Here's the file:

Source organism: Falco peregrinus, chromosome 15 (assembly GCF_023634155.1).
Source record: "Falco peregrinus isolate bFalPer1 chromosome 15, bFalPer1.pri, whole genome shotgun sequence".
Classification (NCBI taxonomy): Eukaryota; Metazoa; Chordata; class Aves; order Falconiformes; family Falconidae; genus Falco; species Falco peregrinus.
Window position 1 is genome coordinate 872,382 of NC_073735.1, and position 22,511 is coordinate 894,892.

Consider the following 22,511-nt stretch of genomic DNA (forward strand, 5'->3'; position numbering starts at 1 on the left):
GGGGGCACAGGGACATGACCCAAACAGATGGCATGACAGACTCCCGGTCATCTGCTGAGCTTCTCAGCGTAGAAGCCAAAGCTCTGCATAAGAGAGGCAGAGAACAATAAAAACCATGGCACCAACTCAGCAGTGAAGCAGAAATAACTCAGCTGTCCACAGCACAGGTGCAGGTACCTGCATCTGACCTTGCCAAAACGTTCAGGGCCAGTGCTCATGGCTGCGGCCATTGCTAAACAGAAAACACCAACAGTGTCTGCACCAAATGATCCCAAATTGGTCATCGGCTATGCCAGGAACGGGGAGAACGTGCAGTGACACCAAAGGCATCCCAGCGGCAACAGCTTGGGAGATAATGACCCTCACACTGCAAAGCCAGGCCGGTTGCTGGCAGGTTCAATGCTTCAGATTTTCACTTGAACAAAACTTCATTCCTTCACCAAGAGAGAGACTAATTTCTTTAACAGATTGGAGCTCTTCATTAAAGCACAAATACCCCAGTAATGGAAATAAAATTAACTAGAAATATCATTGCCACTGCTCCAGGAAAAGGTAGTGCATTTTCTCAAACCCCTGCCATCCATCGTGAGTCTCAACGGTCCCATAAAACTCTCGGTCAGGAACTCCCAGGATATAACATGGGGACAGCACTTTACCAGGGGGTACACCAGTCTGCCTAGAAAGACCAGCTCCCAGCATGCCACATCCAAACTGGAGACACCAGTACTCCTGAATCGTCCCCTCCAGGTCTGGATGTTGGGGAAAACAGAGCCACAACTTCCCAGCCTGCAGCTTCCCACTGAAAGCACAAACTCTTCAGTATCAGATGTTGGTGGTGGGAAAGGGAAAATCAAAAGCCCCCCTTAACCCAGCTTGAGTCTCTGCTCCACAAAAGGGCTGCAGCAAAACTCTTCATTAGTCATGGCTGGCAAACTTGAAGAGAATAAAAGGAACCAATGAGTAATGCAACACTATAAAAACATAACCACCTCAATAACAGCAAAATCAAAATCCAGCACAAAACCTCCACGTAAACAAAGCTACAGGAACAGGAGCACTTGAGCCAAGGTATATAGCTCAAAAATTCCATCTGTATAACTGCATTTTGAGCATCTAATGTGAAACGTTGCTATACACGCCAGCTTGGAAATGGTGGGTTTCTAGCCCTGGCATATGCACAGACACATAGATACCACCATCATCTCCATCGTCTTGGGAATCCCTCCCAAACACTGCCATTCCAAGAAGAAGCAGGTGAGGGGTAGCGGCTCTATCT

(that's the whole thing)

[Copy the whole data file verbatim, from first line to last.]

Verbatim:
Source organism: Falco peregrinus, chromosome 15 (assembly GCF_023634155.1).
Source record: "Falco peregrinus isolate bFalPer1 chromosome 15, bFalPer1.pri, whole genome shotgun sequence".
Classification (NCBI taxonomy): Eukaryota; Metazoa; Chordata; class Aves; order Falconiformes; family Falconidae; genus Falco; species Falco peregrinus.
Window position 1 is genome coordinate 872,382 of NC_073735.1, and position 22,511 is coordinate 894,892.

Consider the following 22,511-nt stretch of genomic DNA (forward strand, 5'->3'; position numbering starts at 1 on the left):
GGGGGCACAGGGACATGACCCAAACAGATGGCATGACAGACTCCCGGTCATCTGCTGAGCTTCTCAGCGTAGAAGCCAAAGCTCTGCATAAGAGAGGCAGAGAACAATAAAAACCATGGCACCAACTCAGCAGTGAAGCAGAAATAACTCAGCTGTCCACAGCACAGGTGCAGGTACCTGCATCTGACCTTGCCAAAACGTTCAGGGCCAGTGCTCATGGCTGCGGCCATTGCTAAACAGAAAACACCAACAGTGTCTGCACCAAATGATCCCAAATTGGTCATCGGCTATGCCAGGAACGGGGAGAACGTGCAGTGACACCAAAGGCATCCCAGCGGCAACAGCTTGGGAGATAATGACCCTCACACTGCAAAGCCAGGCCGGTTGCTGGCAGGTTCAATGCTTCAGATTTTCACTTGAACAAAACTTCATTCCTTCACCAAGAGAGAGACTAATTTCTTTAACAGATTGGAGCTCTTCATTAAAGCACAAATACCCCAGTAATGGAAATAAAATTAACTAGAAATATCATTGCCACTGCTCCAGGAAAAGGTAGTGCATTTTCTCAAACCCCTGCCATCCATCGTGAGTCTCAACGGTCCCATAAAACTCTCGGTCAGGAACTCCCAGGATATAACATGGGGACAGCACTTTACCAGGGGGTACACCAGTCTGCCTAGAAAGACCAGCTCCCAGCATGCCACATCCAAACTGGAGACACCAGTACTCCTGAATCGTCCCCTCCAGGTCTGGATGTTGGGGAAAACAGAGCCACAACTTCCCAGCCTGCAGCTTCCCACTGAAAGCACAAACTCTTCAGTATCAGATGTTGGTGGTGGGAAAGGGAAAATCAAAAGCCCCCCTTAACCCAGCTTGAGTCTCTGCTCCACAAAAGGGCTGCAGCAAAACTCTTCATTAGTCATGGCTGGCAAACTTGAAGAGAATAAAAGGAACCAATGAGTAATGCAACACTATAAAAACATAACCACCTCAATAACAGCAAAATCAAAATCCAGCACAAAACCTCCACGTAAACAAAGCTACAGGAACAGGAGCACTTGAGCCAAGGTATATAGCTCAAAAATTCCATCTGTATAACTGCATTTTGAGCATCTAATGTGAAACGTTGCTATACACGCCAGCTTGGAAATGGTGGGTTTCTAGCCCTGGCATATGCACAGACACATAGATACCACCATCATCTCCATCGTCTTGGGAATCCCTCCCAAACACTGCCATTCCAAGAAGAAGCAGGTGAGGGGTAGCGGCTCTATCT